Old Testament Narratives
Most of the Old Testament is written
in the style of historical narrative.
The story of God and people unfolds through history, capturing major
minor events and details along the way.
This class will discuss
the "Old Testament historical narrative" as
a unique genre of literature and identify some methods for
Three Levels of
Old Testament history covers centuries of time. At its highest level,
it tells the history of Israel from creation until the centuries just
Christ. At another level, it tells us of major eras along the way--
as the time of the exodus, the conquest of Canaan, and the time of the
kings of Israel. At its lowest level, it speaks of individual events--
such as the first Passover, individual battles and scores of events
fill in the details. Thus, we have three levels of history:
In reading Old
Testament historical narratives, one must consider the larger
contexts of these historical levels to understand and appreciate why
things happen and what significance they have.
- Top Level- big picture
- Middle Level- major eras
- Bottom Level- individual events
Regarding Old Testament Narratives
There are several common misconceptions about the use of Old Testament
Important Guidelines for
Understanding Old Testament Narratives
- They are not about people; they are
primarily about God.
Yes, certain people are the central human characters in various
accounts. And yes, certain events focus extensively on human activity.
But the point of these events is how God acted in response to man and
man acted in response to God.
- They are not allegories (stories where each
object or event in the
"spiritually" represents something else). The objective is not to
"hidden meanings" or symbolism that "no one else has thought of" but
to understand what the original writer intended to communicate about
and his relationship with people.
- They rarely teach directly. For example, the
requirements of the Law of
Moses might be discussed in the books of the Law (Exodus-Deuteronomy),
but how people subsequently obeyed or disobeyed that Law will be
in the narrative books.
- There isn't always a "moral" to individual
events. Sometimes they
tell what happened, and the reader is expected to be able to understand
what happened was good, bad or neither.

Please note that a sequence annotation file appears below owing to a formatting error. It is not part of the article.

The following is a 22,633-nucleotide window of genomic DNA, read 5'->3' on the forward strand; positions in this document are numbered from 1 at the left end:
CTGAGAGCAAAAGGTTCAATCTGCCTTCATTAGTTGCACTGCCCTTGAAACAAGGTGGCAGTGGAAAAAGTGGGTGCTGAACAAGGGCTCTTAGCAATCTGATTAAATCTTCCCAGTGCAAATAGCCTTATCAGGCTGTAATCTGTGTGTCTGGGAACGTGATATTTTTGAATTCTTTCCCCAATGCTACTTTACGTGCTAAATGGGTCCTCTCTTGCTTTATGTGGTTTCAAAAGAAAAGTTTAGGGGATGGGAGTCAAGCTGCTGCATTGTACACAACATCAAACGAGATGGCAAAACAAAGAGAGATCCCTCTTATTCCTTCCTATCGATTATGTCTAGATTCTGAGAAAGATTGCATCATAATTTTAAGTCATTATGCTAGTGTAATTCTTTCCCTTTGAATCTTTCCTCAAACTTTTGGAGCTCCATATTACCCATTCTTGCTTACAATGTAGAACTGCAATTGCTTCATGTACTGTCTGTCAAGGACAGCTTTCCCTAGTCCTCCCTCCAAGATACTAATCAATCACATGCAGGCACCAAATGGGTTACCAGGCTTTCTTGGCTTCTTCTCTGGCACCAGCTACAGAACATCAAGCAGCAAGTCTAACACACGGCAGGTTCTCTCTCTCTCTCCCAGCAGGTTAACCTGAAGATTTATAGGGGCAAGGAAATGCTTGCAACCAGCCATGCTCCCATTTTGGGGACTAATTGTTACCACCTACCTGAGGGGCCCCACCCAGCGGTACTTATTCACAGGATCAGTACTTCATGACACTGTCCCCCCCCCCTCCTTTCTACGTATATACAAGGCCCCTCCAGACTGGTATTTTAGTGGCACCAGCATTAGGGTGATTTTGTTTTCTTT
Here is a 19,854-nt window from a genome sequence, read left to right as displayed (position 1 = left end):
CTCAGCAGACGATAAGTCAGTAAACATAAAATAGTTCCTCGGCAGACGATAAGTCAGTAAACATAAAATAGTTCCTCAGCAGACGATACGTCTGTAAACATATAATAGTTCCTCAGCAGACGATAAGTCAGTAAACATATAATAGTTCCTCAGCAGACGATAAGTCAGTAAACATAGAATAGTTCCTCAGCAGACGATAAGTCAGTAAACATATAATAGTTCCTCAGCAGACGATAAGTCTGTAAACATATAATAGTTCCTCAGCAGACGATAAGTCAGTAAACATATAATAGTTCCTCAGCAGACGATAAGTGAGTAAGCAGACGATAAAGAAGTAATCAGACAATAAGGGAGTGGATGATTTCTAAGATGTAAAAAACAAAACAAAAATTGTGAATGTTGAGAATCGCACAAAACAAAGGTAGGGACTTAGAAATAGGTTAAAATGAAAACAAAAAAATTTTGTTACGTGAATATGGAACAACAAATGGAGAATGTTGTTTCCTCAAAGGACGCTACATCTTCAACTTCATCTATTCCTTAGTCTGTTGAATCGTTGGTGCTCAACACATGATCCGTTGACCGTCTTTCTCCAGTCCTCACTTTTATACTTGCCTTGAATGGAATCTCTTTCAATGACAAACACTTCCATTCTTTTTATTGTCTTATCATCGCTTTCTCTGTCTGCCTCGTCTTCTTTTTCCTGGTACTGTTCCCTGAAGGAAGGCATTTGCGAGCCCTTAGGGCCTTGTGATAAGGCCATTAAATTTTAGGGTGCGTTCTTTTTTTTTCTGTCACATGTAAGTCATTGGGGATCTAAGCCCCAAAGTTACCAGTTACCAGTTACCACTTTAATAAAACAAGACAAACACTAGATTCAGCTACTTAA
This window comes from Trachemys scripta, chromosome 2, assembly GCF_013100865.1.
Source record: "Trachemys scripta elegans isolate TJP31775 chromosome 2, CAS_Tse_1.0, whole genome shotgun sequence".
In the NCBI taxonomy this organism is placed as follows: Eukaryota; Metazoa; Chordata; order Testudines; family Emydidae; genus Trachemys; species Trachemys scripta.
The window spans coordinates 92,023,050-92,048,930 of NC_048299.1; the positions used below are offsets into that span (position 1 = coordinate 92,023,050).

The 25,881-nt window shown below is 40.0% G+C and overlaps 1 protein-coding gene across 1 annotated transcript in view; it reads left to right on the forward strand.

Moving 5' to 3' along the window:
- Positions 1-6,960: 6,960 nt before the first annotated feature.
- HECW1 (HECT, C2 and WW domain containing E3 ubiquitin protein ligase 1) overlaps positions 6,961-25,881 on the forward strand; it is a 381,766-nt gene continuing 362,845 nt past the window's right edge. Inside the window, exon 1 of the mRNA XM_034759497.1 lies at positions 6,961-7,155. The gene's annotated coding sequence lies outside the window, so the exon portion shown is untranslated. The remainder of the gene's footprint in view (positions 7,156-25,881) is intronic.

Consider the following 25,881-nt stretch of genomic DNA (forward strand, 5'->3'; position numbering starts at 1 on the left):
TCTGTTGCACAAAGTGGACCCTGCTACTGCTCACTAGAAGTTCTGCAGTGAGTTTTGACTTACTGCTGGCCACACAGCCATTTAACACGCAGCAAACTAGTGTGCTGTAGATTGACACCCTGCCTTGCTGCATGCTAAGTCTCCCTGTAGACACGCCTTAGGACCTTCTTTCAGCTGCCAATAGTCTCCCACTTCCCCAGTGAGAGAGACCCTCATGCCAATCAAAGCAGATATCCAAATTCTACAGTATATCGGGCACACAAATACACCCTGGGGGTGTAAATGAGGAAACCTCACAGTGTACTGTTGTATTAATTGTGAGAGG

- They are about those people, not you.
Don't try to look for
that applies to your life today in every event-- simply because your
are considerably different than theirs.
Having considered common
misconceptions concerning the use of Old Testament
narratives, there are three important guidelines for understanding Old
- Understand the scope and limitations of the
genre. Remember the
list above; especially that narratives are simply saying what happened.
- Don't confuse "example" with "approved
example." Not every action of an
historical character is approved; in fact many (if not most) are not!
- Allow the passages to be illuminated by the
larger historical context.
Ask, "How does the story I am reading fit into the larger context?"
Read the book of Ruth. For
background, see Leviticus 19:10 (gleaning),
Leviticus 25:47-50 (redeeming), and Numbers 27:7-11 (inheritances).
- How does the story of Ruth fit into the larger
historical context of
- Did you notice the connection between the Law and
what people did?
- Which of the following are legitimate teachings
from the book of Ruth?
- If you move away, bad things will happen (1:1-5)
- You need to stay close to your mother-in-law
- When loved ones die, God's hand is against you
- If you marry a foreigner, you will die (1:4-5)
- The only right time to move is during the
barley harvest (1:22)
- The way to find a spouse is to glean from his
- Boaz and Ruth are a model of courtship
- What is the point of the book of Ruth?
- What lessons can be learned from the book of Ruth?